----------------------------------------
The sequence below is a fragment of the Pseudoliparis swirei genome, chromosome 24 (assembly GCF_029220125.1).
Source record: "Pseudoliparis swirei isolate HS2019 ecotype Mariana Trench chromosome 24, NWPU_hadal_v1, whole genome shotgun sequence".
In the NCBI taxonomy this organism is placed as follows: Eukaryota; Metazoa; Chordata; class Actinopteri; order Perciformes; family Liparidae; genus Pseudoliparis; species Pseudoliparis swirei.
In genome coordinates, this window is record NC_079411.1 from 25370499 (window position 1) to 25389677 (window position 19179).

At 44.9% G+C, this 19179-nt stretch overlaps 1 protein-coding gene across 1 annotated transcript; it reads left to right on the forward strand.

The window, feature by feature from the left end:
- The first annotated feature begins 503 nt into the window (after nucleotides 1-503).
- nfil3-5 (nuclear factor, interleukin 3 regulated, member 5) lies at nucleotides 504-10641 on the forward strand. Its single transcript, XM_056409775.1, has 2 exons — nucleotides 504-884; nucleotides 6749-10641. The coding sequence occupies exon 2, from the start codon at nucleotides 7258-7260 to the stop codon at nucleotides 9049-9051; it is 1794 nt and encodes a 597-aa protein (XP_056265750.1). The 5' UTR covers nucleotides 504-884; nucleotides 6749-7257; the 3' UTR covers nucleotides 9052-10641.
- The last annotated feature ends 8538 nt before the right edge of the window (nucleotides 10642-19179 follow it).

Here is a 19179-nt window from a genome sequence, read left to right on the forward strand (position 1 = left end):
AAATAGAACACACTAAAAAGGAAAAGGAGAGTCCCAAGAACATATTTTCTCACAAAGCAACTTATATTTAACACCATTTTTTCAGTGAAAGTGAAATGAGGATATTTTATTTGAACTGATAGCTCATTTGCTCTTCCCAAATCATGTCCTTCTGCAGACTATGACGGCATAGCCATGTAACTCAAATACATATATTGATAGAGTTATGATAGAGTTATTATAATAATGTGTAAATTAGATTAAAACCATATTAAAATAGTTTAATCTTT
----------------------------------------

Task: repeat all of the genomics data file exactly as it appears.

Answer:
The sequence below is a fragment of the Pseudoliparis swirei genome, chromosome 24 (assembly GCF_029220125.1).
Source record: "Pseudoliparis swirei isolate HS2019 ecotype Mariana Trench chromosome 24, NWPU_hadal_v1, whole genome shotgun sequence".
In the NCBI taxonomy this organism is placed as follows: Eukaryota; Metazoa; Chordata; class Actinopteri; order Perciformes; family Liparidae; genus Pseudoliparis; species Pseudoliparis swirei.
In genome coordinates, this window is record NC_079411.1 from 25370499 (window position 1) to 25389677 (window position 19179).

At 44.9% G+C, this 19179-nt stretch overlaps 1 protein-coding gene across 1 annotated transcript; it reads left to right on the forward strand.

The window, feature by feature from the left end:
- The first annotated feature begins 503 nt into the window (after nucleotides 1-503).
- nfil3-5 (nuclear factor, interleukin 3 regulated, member 5) lies at nucleotides 504-10641 on the forward strand. Its single transcript, XM_056409775.1, has 2 exons — nucleotides 504-884; nucleotides 6749-10641. The coding sequence occupies exon 2, from the start codon at nucleotides 7258-7260 to the stop codon at nucleotides 9049-9051; it is 1794 nt and encodes a 597-aa protein (XP_056265750.1). The 5' UTR covers nucleotides 504-884; nucleotides 6749-7257; the 3' UTR covers nucleotides 9052-10641.
- The last annotated feature ends 8538 nt before the right edge of the window (nucleotides 10642-19179 follow it).

Here is a 19179-nt window from a genome sequence, read left to right on the forward strand (position 1 = left end):
AAATAGAACACACTAAAAAGGAAAAGGAGAGTCCCAAGAACATATTTTCTCACAAAGCAACTTATATTTAACACCATTTTTTCAGTGAAAGTGAAATGAGGATATTTTATTTGAACTGATAGCTCATTTGCTCTTCCCAAATCATGTCCTTCTGCAGACTATGACGGCATAGCCATGTAACTCAAATACATATATTGATAGAGTTATGATAGAGTTATTATAATAATGTGTAAATTAGATTAAAACCATATTAAAATAGTTTAATCTTT